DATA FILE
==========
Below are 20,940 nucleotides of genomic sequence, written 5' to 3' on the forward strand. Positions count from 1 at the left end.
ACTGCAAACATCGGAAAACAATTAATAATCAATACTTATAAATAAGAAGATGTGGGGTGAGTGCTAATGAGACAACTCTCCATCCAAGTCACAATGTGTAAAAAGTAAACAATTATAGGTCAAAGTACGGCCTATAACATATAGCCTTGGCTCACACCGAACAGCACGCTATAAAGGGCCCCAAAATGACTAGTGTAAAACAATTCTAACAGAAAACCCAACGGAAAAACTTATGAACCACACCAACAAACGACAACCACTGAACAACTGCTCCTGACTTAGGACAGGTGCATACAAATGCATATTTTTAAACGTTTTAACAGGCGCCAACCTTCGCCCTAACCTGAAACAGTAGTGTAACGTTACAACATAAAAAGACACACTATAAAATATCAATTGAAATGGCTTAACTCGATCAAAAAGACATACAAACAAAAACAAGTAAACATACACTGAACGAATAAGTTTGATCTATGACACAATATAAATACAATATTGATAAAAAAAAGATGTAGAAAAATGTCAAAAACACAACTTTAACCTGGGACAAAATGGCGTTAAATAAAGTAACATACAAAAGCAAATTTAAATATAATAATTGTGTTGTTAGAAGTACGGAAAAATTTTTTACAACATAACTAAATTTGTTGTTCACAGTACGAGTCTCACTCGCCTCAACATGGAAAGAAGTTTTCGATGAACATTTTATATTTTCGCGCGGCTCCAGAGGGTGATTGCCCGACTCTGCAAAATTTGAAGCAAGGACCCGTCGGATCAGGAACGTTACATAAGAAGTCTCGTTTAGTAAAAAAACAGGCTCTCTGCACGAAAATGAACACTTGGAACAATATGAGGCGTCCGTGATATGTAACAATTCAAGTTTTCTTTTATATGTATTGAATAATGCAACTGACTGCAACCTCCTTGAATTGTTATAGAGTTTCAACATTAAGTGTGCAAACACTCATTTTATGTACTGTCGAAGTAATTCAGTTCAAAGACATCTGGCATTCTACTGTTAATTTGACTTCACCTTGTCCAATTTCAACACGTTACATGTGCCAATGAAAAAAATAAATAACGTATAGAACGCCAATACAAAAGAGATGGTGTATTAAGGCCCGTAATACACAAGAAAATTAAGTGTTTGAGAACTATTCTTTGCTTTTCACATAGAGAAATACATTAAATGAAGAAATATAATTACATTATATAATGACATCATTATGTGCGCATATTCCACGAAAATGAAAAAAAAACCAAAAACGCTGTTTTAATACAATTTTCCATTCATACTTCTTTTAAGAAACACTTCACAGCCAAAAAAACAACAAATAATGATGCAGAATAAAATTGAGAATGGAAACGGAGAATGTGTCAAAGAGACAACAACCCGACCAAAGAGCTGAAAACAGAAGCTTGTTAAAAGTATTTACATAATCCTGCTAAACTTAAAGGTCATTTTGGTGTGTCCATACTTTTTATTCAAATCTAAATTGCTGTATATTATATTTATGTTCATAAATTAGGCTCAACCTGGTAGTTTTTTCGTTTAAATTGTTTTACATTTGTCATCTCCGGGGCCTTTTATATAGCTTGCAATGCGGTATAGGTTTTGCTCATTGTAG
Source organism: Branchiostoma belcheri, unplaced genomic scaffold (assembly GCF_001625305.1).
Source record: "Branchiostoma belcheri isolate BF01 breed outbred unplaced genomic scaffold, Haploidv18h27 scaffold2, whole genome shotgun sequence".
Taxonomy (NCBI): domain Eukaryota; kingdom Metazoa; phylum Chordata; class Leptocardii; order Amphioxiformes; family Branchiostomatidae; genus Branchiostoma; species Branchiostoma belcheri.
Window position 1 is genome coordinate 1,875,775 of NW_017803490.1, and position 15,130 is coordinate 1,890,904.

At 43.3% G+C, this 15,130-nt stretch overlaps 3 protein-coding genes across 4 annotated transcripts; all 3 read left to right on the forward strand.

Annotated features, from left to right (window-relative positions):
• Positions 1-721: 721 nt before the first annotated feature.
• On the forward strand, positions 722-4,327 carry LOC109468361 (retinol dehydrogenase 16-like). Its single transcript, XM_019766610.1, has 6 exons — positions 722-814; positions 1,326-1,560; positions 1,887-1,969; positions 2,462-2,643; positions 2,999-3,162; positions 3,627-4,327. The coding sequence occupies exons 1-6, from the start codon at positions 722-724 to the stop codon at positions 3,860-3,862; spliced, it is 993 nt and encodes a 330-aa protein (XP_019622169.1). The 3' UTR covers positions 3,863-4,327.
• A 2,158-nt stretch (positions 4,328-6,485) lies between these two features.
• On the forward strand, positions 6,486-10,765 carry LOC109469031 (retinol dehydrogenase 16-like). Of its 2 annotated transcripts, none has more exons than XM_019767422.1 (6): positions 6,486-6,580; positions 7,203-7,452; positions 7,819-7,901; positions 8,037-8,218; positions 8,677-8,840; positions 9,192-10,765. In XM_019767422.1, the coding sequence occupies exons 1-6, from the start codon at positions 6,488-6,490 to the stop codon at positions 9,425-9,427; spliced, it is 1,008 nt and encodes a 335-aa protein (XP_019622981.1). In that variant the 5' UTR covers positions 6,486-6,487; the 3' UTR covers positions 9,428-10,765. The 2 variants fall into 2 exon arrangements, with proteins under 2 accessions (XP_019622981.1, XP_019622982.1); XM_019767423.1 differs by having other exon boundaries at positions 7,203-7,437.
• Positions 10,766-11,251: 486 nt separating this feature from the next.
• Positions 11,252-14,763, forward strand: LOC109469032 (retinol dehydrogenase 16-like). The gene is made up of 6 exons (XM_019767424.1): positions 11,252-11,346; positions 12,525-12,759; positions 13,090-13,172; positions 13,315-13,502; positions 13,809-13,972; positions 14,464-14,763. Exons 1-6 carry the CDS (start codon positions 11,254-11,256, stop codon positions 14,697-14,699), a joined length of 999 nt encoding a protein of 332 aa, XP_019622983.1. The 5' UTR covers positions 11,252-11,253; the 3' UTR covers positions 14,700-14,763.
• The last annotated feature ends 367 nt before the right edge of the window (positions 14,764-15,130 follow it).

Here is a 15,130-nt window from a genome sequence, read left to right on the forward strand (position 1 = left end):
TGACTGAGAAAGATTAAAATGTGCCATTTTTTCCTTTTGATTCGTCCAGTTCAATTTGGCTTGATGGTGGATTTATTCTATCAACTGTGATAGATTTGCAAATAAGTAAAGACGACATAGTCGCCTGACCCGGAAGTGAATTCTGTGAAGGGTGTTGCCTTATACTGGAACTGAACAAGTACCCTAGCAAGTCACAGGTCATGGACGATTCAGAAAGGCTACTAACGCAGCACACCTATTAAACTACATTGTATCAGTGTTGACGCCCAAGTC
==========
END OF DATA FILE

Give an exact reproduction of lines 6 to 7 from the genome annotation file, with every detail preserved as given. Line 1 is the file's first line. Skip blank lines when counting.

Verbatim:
Window position 1 is genome coordinate 1,875,775 of NW_017803490.1, and position 15,130 is coordinate 1,890,904.

At 43.3% G+C, this 15,130-nt stretch overlaps 3 protein-coding genes across 4 annotated transcripts; all 3 read left to right on the forward strand.